Already a few steps further? Make sure you're getting the best response rates from your feedback so you can analyze with confidence.
Measuring Candidate Experience properly means looking behind the curtain: why are candidates scoring you a particular way at a particular stage in the funnel?
Candidate Experience isn’t one thing. To improve it you need to know what aspects of it to improve. Just asking Net Promoter Score (NPS) and saying ‘oh, 95% of our candidates are happy, good job’ isn’t going to help you prevent that 5 % of unhappy campers from taking to Glassdoor to publicize their bad experience. Committing to the whole idea of Candidate Experience means fixing things for the better.
If you’re reading this you’re probably working in recruitment, so you don’t need me to tell you that your job is complex. Your Candidate’s experience of your processes, brand, and people will be equally complex.
Measuring Candidate Experience properly drills down to specifics. For example - find out the ‘why’ at these stages of application, interviews, and hired.
Survey after application:
Usability of your jobs platform
Ease of uploading CV
Satisfaction with the information provided online about the role
Survey after interview(s):
Did they feel their interviewer was well-prepared?
Did they feel their time was respected?
How enjoyable was the conversation?
How was the speed of the process?
How was the process overall?
Did we give you a thorough brief on the role?
Was your recruiter easy to reach and communicate with?
You get the idea. Satisfaction and willingness to recommend are often contingent on satisfaction with specific aspects of their experience with you.
To measure your Candidate Experience, you start by mapping out your candidate journey. What stages are your candidates going through when you look in your ATS? You identify key stages and map surveys to them. We recommend surveying your rejected candidates at all stages and one survey on the entire process to your hired candidates. Don't forget to survey your hiring managers and candidates that withdraw their application. Use short and powerful surveys with questions related to the touchpoint, the survey to your hired candidates can include questions on the whole process. Their willingness to take more time and answer more questions is way higher than for your rejected candidates. Have a look at Starred's Candidate Experience Survey templates if you need inspiration. Besides questions on the touchpoint, make use of the Candidate NPS. Measuring the cNPS at every stage provides a good overview of your Candidate Experience across the hiring journey. You can benchmark the cNPS to other companies and you will use the scores of the other questions in the survey to understand the 'why' behind the candidate net promoter score. The Starred Priority Matrix is a great tool that shows you what is the biggest driver behind the cNPS and helps you understand what you have to focus on to improve your Candidate Experience.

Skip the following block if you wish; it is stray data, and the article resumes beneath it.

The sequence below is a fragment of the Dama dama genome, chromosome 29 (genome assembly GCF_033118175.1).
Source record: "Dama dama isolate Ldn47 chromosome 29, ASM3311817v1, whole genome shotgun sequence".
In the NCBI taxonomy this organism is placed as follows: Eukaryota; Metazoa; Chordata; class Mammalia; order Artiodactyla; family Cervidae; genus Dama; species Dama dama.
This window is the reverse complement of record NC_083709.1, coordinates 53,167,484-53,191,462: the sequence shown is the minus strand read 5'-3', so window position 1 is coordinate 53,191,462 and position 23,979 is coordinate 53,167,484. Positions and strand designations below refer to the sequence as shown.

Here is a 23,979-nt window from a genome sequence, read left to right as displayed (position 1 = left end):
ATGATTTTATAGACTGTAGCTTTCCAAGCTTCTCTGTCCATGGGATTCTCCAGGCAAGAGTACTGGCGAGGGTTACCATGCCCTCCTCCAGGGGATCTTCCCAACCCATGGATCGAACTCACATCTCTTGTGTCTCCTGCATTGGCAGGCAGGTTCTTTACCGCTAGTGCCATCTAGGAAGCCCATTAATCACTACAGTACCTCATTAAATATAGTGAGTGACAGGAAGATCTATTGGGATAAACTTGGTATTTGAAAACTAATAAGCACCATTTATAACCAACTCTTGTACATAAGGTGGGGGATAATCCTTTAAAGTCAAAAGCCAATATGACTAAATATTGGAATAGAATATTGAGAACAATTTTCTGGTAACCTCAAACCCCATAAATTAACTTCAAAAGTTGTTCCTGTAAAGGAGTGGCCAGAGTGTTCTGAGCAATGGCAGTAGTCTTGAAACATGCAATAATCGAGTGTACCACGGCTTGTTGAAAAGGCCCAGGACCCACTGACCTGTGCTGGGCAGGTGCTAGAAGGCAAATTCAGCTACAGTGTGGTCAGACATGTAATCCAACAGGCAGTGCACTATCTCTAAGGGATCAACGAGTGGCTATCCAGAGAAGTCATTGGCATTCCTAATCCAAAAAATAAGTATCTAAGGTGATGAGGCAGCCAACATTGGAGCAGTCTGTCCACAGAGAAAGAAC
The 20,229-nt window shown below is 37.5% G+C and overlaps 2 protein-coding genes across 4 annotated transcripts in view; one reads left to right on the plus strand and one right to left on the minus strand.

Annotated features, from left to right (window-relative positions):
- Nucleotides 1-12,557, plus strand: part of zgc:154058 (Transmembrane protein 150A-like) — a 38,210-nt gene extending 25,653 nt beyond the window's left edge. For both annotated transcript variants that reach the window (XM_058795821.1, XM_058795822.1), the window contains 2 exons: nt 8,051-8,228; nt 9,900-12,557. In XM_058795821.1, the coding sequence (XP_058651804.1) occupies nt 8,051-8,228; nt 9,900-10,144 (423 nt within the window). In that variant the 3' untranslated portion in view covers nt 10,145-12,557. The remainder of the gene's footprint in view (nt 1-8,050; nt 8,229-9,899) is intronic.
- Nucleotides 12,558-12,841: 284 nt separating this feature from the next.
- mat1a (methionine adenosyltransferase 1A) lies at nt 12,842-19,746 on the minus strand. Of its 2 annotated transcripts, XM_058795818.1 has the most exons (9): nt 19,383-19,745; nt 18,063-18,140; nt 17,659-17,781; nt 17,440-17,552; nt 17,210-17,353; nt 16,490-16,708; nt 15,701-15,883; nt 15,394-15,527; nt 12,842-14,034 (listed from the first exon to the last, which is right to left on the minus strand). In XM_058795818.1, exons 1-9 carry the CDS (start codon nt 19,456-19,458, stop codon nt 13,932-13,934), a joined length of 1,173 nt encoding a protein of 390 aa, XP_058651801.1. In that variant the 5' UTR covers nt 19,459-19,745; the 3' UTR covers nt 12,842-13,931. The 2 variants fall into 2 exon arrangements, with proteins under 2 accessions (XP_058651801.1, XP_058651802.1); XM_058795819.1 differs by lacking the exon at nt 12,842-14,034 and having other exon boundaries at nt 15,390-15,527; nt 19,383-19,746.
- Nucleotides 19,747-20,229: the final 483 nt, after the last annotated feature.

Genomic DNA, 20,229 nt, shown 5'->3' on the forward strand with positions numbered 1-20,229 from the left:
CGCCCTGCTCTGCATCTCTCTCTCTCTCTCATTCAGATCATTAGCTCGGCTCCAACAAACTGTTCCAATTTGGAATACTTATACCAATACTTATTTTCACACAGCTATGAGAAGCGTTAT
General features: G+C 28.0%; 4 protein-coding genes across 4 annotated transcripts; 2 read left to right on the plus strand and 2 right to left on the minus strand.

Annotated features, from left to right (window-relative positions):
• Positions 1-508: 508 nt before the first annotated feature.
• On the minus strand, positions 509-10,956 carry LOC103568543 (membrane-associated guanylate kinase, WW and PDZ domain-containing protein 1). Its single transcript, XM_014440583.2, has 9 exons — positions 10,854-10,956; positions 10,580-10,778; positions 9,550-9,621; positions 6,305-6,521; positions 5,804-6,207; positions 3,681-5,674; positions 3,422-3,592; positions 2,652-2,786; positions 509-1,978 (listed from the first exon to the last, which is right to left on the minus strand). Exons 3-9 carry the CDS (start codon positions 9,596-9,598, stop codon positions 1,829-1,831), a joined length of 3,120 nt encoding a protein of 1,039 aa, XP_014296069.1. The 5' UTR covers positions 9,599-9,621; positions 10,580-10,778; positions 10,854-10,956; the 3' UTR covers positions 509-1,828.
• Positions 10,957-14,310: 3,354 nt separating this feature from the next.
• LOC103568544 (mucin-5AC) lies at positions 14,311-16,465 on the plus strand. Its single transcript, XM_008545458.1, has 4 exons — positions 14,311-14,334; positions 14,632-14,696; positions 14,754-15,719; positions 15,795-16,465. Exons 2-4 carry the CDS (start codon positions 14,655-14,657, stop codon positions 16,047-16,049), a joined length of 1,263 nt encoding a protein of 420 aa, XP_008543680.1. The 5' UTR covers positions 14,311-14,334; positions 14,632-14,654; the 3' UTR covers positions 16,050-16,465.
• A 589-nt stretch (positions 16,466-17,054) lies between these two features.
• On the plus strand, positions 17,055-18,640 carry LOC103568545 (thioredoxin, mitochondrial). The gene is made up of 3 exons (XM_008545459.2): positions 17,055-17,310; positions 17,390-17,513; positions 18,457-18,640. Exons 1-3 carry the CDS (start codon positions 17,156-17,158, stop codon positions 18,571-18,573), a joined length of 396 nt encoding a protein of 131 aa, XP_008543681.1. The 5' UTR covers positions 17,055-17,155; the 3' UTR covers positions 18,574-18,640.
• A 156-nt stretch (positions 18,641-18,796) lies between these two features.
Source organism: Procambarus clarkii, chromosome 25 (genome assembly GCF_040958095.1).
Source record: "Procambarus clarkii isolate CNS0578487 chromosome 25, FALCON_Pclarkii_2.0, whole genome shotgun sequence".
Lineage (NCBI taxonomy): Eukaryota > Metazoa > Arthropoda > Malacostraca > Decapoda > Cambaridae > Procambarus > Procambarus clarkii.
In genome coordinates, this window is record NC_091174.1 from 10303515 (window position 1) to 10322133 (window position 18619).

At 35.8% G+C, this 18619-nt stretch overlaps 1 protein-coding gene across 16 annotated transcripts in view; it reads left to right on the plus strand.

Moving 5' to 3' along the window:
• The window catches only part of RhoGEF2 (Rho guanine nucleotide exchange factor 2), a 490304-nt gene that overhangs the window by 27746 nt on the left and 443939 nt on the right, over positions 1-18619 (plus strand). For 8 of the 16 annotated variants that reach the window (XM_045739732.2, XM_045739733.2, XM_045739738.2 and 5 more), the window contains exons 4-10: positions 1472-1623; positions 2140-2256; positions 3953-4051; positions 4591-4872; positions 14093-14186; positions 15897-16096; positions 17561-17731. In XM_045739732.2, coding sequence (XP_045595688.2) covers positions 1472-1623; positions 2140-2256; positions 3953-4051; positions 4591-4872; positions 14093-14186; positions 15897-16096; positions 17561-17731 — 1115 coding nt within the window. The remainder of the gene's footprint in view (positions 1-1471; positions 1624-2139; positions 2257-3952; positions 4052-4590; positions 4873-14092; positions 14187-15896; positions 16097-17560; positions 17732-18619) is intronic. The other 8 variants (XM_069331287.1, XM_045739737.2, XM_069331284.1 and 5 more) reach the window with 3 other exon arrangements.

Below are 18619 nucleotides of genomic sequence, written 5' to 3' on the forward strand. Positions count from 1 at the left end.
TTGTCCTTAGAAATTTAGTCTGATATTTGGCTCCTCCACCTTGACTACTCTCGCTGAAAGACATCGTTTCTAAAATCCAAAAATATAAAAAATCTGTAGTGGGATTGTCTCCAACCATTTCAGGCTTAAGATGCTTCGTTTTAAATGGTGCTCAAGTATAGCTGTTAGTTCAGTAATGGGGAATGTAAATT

That covers the basic idea of measuring Candidate Experience:
Identify recruitment stages to measure
But soon, you will find out you need to take it a step further. Sending out multiple surveys to thousands of candidates needs some kind of automation to avoid hours of manual labor. A feedback solution like Starred integrates with your ATS and sends out customizable Candidate Experience surveys automatically. On average, Starred users save 67% of time measuring Candidate Experience compared to a manual solution like Google Forms or Survey Monkey.
After a while, you'll realize you want to go more granular with your data. The Candidate Experience of a salesperson from Silicon Valley is completely different than the Candidate Experience of a software developer from Eastern Europe. Or what if your team consists of 30 recruiters? You want to read back Candidate Experience data to your recruiters and use it to coach them. What's needed for this are called tags. So for every candidate, you want to know what recruiter or interviewer is connected to them, what department the candidate applied for, etc. Starred automatically tracks this and lets you filter your data on any business level you want.
Don't think measuring Candidate Experience is as simple as sending one survey to all your candidates, look at your cNPS score and think that's it. There is so much more to it, and the companies that understand this are winning. Read here how VodafoneZiggo improved their Candidate Experience by 25% and saved up to $142k in just 3.5 months with Starred.
If you're serious about measuring Candidate Experience, feel free to book some time with our team. We'll show you how we help companies like Coca-Cola,